He hands over his findings to the military, which then tries to verify his work.
It sounds simple, but the identifications are the fruit of 20 years' labor by Darcy, who says he's determined to bring home thousands of missing WWII fighters.
When the reclusive chess champion Bobby Fischer died in 2008, he left no will for his estate worth nearly $2 million.
But did he leave an unacknowledged child? Does the child have superior claims to his former wife, the IRS, and other relatives who are now pressing claims?
In the fourteenth century, the Black Death, the bubonic plague killed 30-60% of the population of Europe.
How many valiant men, how many fair ladies, breakfast with their kinfolk and the same night supped with their ancestors in the next world! The condition of the people was pitiable to behold. They sickened by the thousands daily, and died unattended and without help. Many died in the open street, others dying in their houses, made it known by the stench of their rotting bodies. Consecrated churchyards did not suffice for the burial of the vast multitude of bodies, which were heaped by the hundreds in vast trenches, like goods in a ships hold and covered with a little earth.
Nobody knew what caused it or what to do. It is unimaginable today the horror of so many dying so quickly. It must have seemed like the end of the world.
Now that new technology now allows the plague to be identified even in ancient human remains, we learn how medieval nuns sacrificed their own lives to provide medical care for the poor victims in Renaissance France.
There are now some three dozen copies that offer DNA testing, but as customers are finding out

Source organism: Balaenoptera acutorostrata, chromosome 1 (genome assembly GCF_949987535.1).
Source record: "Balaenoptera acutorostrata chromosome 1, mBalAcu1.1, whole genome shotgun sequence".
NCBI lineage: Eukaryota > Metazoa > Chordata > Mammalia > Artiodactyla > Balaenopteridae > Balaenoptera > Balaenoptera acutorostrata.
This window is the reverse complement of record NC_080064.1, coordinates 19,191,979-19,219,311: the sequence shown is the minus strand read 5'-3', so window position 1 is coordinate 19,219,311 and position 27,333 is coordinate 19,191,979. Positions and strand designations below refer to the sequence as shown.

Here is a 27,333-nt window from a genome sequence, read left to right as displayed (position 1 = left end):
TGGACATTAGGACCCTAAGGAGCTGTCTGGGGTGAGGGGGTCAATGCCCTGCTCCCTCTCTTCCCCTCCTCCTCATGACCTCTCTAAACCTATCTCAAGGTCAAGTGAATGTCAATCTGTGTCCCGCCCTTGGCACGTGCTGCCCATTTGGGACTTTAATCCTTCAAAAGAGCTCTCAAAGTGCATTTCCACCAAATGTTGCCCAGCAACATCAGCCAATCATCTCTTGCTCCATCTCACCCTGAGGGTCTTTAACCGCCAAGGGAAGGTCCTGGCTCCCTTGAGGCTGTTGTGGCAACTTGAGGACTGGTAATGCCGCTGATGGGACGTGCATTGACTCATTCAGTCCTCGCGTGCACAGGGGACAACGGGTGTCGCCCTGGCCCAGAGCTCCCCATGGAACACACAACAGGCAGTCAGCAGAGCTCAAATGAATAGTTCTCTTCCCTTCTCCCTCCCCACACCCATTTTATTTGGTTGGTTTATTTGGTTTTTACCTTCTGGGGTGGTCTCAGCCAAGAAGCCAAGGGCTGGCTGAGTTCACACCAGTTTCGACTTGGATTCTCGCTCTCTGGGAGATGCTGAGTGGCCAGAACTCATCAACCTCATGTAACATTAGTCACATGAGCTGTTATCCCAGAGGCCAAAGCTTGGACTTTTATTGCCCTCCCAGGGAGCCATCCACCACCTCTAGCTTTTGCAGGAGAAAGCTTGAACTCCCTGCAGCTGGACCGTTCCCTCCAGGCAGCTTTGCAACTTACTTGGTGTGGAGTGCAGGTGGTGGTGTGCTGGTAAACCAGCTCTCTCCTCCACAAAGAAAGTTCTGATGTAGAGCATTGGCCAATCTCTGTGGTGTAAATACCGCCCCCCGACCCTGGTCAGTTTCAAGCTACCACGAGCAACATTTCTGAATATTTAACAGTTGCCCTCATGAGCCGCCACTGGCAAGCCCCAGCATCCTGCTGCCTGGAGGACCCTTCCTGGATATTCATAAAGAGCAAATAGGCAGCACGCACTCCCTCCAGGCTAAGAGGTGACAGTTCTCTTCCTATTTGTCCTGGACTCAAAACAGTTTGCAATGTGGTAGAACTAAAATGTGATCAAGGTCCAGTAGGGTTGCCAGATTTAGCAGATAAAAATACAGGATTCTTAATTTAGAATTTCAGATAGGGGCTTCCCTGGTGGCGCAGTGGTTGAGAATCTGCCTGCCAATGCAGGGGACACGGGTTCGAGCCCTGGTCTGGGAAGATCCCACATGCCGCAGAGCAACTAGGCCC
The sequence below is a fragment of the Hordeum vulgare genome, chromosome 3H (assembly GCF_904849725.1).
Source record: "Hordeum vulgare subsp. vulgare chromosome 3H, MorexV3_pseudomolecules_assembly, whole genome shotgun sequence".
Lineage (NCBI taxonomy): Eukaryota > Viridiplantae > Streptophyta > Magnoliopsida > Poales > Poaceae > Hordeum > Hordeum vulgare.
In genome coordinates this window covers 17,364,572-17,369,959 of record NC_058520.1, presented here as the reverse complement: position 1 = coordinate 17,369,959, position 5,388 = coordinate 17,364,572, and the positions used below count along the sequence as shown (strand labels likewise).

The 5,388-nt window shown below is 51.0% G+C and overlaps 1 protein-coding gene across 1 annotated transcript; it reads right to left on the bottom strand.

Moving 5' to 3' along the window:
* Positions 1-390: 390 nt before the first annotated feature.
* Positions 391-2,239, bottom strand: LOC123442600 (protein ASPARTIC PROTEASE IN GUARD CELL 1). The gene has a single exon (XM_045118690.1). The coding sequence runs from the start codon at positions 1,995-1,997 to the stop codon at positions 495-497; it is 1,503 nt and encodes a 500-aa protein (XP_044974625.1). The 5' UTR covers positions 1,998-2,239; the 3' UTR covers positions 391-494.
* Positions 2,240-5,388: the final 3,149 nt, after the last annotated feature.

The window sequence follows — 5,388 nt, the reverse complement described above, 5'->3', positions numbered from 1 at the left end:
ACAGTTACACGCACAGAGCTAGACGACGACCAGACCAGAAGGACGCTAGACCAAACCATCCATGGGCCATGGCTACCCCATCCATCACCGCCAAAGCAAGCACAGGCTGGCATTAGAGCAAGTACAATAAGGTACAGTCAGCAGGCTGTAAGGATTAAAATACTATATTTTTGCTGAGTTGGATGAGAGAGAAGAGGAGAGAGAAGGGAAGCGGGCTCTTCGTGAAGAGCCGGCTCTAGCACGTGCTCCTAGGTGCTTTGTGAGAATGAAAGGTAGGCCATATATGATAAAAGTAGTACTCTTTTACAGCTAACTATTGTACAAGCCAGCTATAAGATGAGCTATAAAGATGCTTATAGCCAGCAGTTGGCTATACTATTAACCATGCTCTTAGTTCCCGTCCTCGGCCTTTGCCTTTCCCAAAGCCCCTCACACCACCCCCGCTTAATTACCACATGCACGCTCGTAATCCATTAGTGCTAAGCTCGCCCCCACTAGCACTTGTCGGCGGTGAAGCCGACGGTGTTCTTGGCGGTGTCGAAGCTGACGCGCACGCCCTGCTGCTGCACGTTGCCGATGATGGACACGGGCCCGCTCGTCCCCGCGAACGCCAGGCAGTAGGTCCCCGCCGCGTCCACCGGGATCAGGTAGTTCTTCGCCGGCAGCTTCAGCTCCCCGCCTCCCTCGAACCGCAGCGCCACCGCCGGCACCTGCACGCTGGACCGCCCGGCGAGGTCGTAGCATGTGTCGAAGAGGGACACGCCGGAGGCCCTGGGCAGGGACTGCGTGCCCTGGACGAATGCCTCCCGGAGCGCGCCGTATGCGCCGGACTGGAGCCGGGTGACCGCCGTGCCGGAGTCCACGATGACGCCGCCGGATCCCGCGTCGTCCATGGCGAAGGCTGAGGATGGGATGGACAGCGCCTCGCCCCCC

In a search for their ancestors, more than 140 people with variations of the last name Kincaid have taken DNA tests and shared their results on the Internet.
They have found war heroes, sailors and survivors of the Irish potato famine.
They have also stumbled upon bastards, liars and two-timers.
In one case, two brothers were surprised to discover they had different fathers. They confronted their elderly mother, who denied the most obvious possibilities -- that she had been unfaithful to her husband, the man they had always known as Dad, or that one son was adopted.
"It has been traumatic for some to discover their true lineage through the DNA tests," said Don Kincaid, a 76-year-old Texan who oversees the Kincaid surname project and witnessed the brothers' ordeal.
One company warns on its consent form that genetic testing could reveal that "your father is not genetically your father."
I learned about Obituarieshelp.org from Melanie Waters who wrote to tell me about her website that turns out to be a wonderful resource for grieving people who must write an obituary or a eulogy or friends who want help to write a letter of condolence.
She says "ObituraiesHelp.org is a work in progress. I'll be adding to it weekly until ObituariesHelp.org becomes the one unified source online for Funerals, Obituaries, and Sympathy and Condolence resources."
For genealogists, obituaries are often the best way to learn about your ancestors and Melanie provides many links and resources.
A site to bookmark.
"DNA testing in family history is reaching critical mass" now that a new
website uses DNA testing to help family members trace their ancestry.
Ancestry.com, the largest family history website on the web, is partnering with Sorenson Genomics, a privately held DNA research team, to offer DNA results.
You swab a cheek, send in $200 and they will analyze the DNA and put the results into their massive databases,
Some may consider this as social networking for genes
HT to book of joe's Who's Your Daddy?, a post that caused me to wonder what havoc that might bring to some families.